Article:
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I know this is, for some, a controversial topic and I don’t claim to be a public health expert. Neither am I in any way suggesting that no one should ever receive a flu shot. But I am convinced that, for most people, trusting in a vaccine to keep you healthy is a bit of a fallacy. Not only are the real consequences—both short and long term—there are also plenty of good alternatives to injecting toxic chemicals into your bloodstream with, at the very best, a 50/50 chance they will even work.

So before you roll up your sleeve and get that painful needle, think it over. Better yet, read some of the credible evidence from mainstream medical experts who question the viability of annual vaccine injections. Then, whether you decide to get the shot or not, at least you’re making an informed choice that takes both sides of this issue into consideration.

What are your thoughts on the flu vaccine? Have you ever considered that there may be harmful consequences from getting a flu shot? Or do you think it has helped you stave off sickness during the winter months? I’d love to get your comments.

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5 Key Practices of Great Hospitalians

Having spent countless hours researching, training, and championing customer service in our 300+ employee company for the past decade, one of the most important lessons I’ve learned is the vast difference between service and hospitality.

Most people view them as interchangeable. They’re not. There’s a big difference  between the two and knowing the difference can give you a huge advantage in building both your business and your personal brand.

Service is what you do for somebody.

Service at a restaurant or hotel is hot food on warm plates, valet parking, or 24-hour on-call concierge. In my business, it’s fixing your car right the first time, having it ready when we said it would be ready, or offering free pickup and delivery within the city limits. Excellent service is important, but it’s not enough.

Hospitality is how you make people feel.

Hospitality goes well beyond service. It is impacting the way a customer experiences the interaction, delivering the emotional connection you make with your customers. Renowned restauranteur Danny Meyer describes it like this:

“If a waiter puts a spoon on the left side of the table I’m sitting at, this is service. But if a waiter remembers that I didn’t like the big spoon with my soup last time I was at their restaurant, that’s hospitality. Service is a monologue. Hospitality is a dialogue.”

In my business, it’s the service advisor who, while checking in her customer’s vehicle, notices a bumper sticker or something else in the car that indicates the customer has children in dance, or is a military veteran or a fly fisherman, etc. Or the salesperson who remembers the dream vacation his customers were planning the month after they picked up their car—and then calls to see how their trip went.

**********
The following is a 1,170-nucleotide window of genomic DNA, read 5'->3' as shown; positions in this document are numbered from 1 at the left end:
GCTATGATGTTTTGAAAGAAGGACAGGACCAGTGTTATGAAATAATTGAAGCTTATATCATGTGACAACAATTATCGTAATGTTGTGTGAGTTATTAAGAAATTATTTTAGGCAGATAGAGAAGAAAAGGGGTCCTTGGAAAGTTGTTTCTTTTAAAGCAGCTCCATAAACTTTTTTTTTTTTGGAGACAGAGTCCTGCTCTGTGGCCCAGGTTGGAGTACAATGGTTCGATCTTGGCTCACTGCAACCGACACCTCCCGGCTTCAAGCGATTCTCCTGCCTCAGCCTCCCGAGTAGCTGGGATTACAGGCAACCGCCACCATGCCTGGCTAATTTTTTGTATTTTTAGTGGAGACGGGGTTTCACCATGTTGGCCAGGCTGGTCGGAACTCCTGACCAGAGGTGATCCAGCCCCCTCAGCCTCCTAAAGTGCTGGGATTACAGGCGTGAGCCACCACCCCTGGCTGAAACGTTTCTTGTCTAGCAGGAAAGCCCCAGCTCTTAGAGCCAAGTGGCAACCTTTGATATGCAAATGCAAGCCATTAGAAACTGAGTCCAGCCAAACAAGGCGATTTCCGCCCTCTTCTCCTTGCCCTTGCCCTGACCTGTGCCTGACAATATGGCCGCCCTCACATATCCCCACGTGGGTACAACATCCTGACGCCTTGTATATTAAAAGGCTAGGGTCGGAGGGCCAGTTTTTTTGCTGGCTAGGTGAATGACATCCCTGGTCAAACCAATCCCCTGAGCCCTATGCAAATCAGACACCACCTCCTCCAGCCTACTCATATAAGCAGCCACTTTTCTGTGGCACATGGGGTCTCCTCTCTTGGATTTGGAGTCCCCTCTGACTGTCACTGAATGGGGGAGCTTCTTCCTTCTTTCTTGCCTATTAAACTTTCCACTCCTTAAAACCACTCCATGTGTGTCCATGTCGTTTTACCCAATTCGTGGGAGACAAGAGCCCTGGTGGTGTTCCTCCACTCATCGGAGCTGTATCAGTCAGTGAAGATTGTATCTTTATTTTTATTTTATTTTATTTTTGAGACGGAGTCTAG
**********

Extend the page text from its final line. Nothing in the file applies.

Great customer service doesn’t always feel good. But great hospitality AND customer service always feels good.

In the digital age, as more and more customer service becomes commoditized, hospitality is a powerful strategy to differentiate your business from the competition. It’s also the most effective way to build your personal brand. High hospitality people practice the following habits with passionate consistency:
1. They are curious, always asking probing questions and demonstrating genuine interest in others.
2. They are high in emotional intelligence, starting with self -awareness.
3. They consistently display optimism and kindness.
4. They demonstrate a high level of empathy.
5. They have a growth mindset, always willing to put themselves out there to learn new skills and make new connections.

Perhaps the best attribute of hospitality is that it can be employed by any business or individual, anywhere. Although it may seem simple, it’s not easy. Authentic hospitality requires the consistent practice of presence; of looking out verses looking inward, taking the focus off yourself. Danny Meyer could not have said it better:

“You may think, as I once did, that I’m primarily in the business of serving good food. Actually, though, food is secondary to something that matters even more. In the end, what’s most meaningful is creating positive, uplifting outcomes for human experiences and human relationships. Business, like life, is all about how you make people feel. It’s that simple, and it’s that hard.”

With the holiday season fast approaching, it’s a great time to start thinking about how being a “hospitalian” means presenting the best version of yourself; thinking of yourself less and putting others first, even family members who may get on our last nerve during holiday gatherings!

How can you put aside your need for affirmation and gratitude and commit to becoming a “hospitalian”? I’d love to hear your thoughts on it.